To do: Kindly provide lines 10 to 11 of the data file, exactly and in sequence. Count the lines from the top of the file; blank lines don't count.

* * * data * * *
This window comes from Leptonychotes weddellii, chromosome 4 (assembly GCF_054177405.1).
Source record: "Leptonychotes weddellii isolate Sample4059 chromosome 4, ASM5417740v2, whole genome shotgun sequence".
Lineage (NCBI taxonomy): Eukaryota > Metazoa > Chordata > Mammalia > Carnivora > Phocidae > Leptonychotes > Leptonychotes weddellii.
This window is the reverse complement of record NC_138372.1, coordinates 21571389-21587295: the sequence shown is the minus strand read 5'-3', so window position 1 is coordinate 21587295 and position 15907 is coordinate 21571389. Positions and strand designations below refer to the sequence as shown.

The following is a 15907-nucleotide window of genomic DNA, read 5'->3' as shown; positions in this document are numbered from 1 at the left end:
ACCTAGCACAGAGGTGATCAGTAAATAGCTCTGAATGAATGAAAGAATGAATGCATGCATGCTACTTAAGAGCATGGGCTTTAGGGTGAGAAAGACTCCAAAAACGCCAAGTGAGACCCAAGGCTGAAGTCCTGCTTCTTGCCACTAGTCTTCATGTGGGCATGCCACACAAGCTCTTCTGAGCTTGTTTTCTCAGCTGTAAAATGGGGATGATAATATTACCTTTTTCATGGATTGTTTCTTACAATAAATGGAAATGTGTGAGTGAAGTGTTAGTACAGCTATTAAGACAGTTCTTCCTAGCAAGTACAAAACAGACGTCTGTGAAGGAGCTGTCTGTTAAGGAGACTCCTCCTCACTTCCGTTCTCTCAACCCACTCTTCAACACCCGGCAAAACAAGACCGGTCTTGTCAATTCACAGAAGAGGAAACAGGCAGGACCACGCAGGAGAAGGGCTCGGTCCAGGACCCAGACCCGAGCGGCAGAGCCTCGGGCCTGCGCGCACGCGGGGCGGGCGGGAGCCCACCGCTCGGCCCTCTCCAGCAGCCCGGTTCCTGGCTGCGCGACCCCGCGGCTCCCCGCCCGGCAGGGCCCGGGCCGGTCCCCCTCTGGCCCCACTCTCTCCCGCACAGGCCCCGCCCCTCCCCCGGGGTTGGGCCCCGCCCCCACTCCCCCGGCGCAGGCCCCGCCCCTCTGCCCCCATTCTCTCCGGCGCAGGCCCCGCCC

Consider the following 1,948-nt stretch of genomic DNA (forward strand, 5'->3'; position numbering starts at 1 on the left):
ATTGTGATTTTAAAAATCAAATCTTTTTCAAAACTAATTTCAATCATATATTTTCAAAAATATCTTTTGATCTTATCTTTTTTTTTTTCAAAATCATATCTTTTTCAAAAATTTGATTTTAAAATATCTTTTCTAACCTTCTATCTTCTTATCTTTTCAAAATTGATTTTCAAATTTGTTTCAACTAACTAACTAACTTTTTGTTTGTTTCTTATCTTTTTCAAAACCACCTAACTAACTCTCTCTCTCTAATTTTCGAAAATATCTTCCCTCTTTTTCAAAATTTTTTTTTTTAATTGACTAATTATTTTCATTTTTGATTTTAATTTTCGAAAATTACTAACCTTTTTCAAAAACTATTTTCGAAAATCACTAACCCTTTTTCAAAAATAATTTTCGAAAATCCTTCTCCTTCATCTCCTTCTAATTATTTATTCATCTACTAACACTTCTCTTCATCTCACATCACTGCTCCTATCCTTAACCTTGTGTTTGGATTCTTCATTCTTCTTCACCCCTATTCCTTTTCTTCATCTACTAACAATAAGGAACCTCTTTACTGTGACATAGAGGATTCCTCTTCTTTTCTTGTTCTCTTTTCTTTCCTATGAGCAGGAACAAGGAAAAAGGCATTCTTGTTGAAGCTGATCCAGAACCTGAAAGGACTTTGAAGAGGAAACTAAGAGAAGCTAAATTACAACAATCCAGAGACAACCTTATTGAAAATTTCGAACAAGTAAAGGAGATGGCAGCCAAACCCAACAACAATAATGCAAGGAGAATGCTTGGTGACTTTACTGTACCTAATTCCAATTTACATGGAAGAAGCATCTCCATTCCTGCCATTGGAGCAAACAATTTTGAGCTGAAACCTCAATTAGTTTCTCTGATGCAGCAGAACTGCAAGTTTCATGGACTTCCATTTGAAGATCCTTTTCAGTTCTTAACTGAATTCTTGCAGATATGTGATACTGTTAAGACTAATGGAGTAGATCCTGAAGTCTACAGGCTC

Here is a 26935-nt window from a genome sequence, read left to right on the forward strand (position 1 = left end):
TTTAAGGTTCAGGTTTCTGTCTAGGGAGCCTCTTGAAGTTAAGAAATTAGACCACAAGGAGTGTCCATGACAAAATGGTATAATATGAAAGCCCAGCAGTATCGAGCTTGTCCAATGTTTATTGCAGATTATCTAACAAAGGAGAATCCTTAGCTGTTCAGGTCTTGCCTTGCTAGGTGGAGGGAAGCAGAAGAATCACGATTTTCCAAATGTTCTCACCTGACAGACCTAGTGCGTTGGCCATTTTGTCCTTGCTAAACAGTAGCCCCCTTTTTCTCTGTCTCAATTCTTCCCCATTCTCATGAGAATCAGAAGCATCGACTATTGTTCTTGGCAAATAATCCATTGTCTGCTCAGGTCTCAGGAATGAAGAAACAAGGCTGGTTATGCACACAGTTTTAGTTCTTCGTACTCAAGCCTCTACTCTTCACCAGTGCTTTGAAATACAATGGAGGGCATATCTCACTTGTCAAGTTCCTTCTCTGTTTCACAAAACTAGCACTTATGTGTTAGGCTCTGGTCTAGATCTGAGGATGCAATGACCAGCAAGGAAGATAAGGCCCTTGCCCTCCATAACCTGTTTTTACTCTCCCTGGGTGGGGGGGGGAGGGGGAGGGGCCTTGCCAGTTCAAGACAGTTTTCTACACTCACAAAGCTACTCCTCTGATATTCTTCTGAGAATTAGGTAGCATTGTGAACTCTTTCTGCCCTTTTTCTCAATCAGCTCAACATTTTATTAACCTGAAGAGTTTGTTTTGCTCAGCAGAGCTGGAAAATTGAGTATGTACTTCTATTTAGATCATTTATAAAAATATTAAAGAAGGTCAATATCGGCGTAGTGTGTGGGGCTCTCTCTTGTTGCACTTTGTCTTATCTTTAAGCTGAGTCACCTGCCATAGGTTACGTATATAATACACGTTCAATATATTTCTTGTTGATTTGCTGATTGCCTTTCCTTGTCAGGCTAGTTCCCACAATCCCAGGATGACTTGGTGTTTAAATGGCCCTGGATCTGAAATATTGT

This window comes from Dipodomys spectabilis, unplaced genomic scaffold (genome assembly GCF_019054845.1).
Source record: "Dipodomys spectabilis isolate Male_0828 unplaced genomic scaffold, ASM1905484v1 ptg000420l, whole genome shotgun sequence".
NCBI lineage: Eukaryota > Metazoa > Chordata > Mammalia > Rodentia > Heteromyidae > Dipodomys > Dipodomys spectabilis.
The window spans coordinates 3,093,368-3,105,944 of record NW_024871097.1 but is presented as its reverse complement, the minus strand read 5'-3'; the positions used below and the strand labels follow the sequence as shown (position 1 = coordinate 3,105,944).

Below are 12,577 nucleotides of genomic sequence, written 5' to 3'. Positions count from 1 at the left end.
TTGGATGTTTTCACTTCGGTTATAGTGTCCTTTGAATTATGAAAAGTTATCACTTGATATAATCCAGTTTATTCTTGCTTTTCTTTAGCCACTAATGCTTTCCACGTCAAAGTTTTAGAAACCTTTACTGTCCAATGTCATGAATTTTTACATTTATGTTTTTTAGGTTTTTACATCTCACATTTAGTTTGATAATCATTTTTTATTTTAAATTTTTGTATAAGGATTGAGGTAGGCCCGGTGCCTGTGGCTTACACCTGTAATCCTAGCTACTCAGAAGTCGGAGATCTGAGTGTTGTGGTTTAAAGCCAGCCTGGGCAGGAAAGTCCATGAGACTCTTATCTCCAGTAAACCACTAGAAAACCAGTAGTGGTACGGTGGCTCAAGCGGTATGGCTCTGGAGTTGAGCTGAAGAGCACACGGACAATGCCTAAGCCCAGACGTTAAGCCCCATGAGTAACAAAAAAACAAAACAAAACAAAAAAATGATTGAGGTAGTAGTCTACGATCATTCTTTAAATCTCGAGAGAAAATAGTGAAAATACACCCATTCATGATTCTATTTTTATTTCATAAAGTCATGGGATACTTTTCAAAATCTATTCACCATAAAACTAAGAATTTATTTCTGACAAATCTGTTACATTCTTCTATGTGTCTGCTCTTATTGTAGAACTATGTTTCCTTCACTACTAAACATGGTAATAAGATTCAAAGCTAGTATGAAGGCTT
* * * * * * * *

TTTAAGGTTCAGGTTTCTGTCTAGGGAGCCTCTTGAAGTTAAGAAATTAGACCACAAGGAGTGTCCATGACAAAATGGTATAATATGAAAGCCCAGCAGTATCGAGCTTGTCCAATGTTTATTGCAGATTATCTAACAAAGGAGAATCCTTAGCTGTTCAGGTCTTGCCTTGCTAGGTGGAGGGAAGCAGAAGAATCACGATTTTCCAAATGTTCTCACCTGACAGACCTAGTGCGTTGGCCATTTTGTCCTTGCTAAACAGTAGCCCCCTTTTTCTCTGTCTCAATTCTTCCCCATTCTCATGAGAATCAGAAGCATCGACTATTGTTCTTGGCAAATAATCCATTGTCTGCTCAGGTCTCAGGAATGAAGAAACAAGGCTGGTTATGCACACAGTTTTAGTTCTTCGTACTCAAGCCTCTACTCTTCACCAGTGCTTTGAAATACAATGGAGGGCATATCTCACTTGTCAAGTTCCTTCTCTGTTTCACAAAACTAGCACTTATGTGTTAGGCTCTGGTCTAGATCTGAGGATGCAATGACCAGCAAGGAAGATAAGGCCCTTGCCCTCCATAACCTGTTTTTACTCTCCCTGGGTGGGGGGGGGAGGGGGAGGGGCCTTGCCAGTTCAAGACAGTTTTCTACACTCACAAAGCTACTCCTCTGATATTCTTCTGAGAATTAGGTAGCATTGTGAACTCTTTCTGCCCTTTTTCTCAATCAGCTCAACATTTTATTAACCTGAAGAGTTTGTTTTGCTCAGCAGAGCTGGAAAATTGAGTATGTACTTCTATTTAGATCATTTATAAAAATATTAAAGAAGGTCAATATCGGCGTAGTGTGTGGGGCTCTCTCTTGTTGCACTTTGTCTTATCTTTAAGCTGAGTCACCTGCCATAGGTTACGTATATAATACACGTTCAATATATTTCTTGTTGATTTGCTGATTGCCTTTCCTTGTCAGGCTAGTTCCCACAATCCCAGGATGACTTGGTGTTTAAATGGCCCTGGATCTGAAATATTGT

This window comes from Dipodomys spectabilis, unplaced genomic scaffold (genome assembly GCF_019054845.1).